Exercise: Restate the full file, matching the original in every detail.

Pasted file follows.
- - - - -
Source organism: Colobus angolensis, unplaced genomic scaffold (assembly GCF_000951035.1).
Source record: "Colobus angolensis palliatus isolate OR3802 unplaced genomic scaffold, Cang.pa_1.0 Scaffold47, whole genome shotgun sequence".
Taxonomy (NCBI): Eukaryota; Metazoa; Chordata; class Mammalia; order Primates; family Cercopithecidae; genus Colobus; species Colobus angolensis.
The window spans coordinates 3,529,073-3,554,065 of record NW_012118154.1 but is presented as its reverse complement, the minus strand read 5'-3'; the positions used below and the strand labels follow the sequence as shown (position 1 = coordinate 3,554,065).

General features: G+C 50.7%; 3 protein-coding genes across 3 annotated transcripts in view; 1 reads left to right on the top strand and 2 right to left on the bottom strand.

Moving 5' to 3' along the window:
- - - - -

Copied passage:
Source organism: Colobus angolensis, unplaced genomic scaffold (assembly GCF_000951035.1).
Source record: "Colobus angolensis palliatus isolate OR3802 unplaced genomic scaffold, Cang.pa_1.0 Scaffold47, whole genome shotgun sequence".
Taxonomy (NCBI): Eukaryota; Metazoa; Chordata; class Mammalia; order Primates; family Cercopithecidae; genus Colobus; species Colobus angolensis.
The window spans coordinates 3,529,073-3,554,065 of record NW_012118154.1 but is presented as its reverse complement, the minus strand read 5'-3'; the positions used below and the strand labels follow the sequence as shown (position 1 = coordinate 3,554,065).

General features: G+C 50.7%; 3 protein-coding genes across 3 annotated transcripts in view; 1 reads left to right on the top strand and 2 right to left on the bottom strand.

Moving 5' to 3' along the window: